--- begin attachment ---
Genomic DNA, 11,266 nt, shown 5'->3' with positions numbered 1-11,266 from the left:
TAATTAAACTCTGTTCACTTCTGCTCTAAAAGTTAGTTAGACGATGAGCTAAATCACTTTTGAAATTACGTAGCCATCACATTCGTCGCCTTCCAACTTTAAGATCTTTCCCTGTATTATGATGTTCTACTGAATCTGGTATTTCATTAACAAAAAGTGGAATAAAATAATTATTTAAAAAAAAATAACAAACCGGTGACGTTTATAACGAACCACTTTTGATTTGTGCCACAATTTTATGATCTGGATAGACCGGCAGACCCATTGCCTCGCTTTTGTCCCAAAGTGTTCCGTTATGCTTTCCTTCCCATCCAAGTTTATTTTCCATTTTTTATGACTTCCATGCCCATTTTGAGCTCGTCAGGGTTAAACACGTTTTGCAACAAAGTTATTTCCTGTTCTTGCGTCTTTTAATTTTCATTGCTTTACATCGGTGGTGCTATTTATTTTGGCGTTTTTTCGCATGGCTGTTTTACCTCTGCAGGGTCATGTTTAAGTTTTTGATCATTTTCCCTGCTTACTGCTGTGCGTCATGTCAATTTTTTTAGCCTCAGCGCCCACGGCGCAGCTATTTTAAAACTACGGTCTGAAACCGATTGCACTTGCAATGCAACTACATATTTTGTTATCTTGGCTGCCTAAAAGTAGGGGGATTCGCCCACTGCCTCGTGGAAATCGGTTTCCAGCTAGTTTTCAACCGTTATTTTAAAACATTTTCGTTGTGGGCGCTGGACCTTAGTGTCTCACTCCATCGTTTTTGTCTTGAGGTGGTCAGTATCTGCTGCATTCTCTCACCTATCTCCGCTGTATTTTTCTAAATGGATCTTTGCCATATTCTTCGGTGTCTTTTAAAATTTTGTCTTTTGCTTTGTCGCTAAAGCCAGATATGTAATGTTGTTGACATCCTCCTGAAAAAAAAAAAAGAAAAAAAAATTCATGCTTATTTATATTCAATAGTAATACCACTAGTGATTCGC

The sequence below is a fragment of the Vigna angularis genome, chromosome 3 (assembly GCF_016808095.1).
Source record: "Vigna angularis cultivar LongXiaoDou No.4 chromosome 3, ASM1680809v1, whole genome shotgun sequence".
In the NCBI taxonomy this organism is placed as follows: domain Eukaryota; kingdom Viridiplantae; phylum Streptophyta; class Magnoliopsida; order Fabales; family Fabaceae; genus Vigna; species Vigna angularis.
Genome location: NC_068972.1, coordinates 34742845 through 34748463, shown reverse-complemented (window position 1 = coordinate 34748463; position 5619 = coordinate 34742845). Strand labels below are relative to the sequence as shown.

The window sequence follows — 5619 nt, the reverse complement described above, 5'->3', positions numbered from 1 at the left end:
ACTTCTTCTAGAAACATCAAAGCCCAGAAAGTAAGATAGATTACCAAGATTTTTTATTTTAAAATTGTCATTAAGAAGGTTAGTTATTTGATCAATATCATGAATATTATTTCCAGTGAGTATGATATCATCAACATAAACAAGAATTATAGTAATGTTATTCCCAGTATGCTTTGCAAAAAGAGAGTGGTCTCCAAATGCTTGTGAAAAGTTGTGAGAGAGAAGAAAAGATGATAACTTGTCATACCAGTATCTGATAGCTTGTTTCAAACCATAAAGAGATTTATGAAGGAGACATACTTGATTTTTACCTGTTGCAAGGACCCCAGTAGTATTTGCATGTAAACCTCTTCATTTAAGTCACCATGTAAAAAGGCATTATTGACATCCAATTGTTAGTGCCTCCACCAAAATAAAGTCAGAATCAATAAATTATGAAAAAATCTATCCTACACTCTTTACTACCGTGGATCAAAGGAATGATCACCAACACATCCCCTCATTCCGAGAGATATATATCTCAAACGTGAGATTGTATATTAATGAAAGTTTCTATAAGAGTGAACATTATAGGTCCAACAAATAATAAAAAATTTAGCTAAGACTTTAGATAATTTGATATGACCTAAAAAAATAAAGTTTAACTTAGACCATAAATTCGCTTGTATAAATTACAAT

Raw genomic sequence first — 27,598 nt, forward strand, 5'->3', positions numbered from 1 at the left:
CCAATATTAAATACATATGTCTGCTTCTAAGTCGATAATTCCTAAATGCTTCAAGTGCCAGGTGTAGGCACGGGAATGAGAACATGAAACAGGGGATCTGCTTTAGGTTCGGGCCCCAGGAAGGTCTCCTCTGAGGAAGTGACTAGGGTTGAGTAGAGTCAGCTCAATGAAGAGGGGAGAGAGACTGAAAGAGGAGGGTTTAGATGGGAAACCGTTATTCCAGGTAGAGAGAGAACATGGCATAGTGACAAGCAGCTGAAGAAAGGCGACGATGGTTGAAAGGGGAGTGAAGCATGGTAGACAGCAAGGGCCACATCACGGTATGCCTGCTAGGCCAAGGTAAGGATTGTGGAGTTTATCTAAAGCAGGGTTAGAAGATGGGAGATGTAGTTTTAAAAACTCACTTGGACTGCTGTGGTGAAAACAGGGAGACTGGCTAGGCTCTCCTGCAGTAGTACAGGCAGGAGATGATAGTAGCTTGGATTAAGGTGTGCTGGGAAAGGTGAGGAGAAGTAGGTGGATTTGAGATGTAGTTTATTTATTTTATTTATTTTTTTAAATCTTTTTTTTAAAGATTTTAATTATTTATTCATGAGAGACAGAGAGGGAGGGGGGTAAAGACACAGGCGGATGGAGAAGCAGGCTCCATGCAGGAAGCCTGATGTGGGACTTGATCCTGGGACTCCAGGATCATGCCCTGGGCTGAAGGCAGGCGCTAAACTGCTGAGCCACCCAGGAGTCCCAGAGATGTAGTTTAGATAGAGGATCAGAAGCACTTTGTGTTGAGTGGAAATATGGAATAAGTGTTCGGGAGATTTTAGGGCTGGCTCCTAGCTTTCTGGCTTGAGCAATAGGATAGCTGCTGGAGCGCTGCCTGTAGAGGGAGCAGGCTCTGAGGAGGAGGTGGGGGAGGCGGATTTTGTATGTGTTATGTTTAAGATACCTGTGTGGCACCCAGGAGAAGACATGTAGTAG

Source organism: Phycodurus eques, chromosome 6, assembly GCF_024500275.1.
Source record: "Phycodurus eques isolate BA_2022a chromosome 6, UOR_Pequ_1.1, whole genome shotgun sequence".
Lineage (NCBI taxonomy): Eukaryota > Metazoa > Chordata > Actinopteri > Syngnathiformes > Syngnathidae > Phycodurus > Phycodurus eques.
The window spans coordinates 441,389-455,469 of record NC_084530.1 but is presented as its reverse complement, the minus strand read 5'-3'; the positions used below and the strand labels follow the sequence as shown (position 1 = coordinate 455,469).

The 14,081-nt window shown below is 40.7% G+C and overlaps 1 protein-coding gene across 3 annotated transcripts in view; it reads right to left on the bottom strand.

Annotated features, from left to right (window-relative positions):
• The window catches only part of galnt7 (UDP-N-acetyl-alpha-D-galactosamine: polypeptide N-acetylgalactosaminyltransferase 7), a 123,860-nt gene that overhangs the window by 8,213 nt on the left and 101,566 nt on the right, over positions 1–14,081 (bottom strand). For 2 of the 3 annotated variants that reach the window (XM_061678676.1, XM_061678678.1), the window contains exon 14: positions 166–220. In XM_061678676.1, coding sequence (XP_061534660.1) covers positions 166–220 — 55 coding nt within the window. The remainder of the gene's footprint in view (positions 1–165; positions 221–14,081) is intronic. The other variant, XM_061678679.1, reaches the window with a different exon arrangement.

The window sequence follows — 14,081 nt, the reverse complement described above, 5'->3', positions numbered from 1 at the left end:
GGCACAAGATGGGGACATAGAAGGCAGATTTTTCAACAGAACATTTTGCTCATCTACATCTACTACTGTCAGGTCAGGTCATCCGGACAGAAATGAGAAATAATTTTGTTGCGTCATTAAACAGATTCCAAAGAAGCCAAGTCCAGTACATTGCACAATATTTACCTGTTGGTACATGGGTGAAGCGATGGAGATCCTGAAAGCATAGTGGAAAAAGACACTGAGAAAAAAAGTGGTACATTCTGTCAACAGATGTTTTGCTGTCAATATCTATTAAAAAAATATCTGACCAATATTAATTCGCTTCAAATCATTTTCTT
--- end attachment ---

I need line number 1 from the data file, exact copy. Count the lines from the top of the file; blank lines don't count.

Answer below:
Genomic DNA, 11,266 nt, shown 5'->3' with positions numbered 1-11,266 from the left: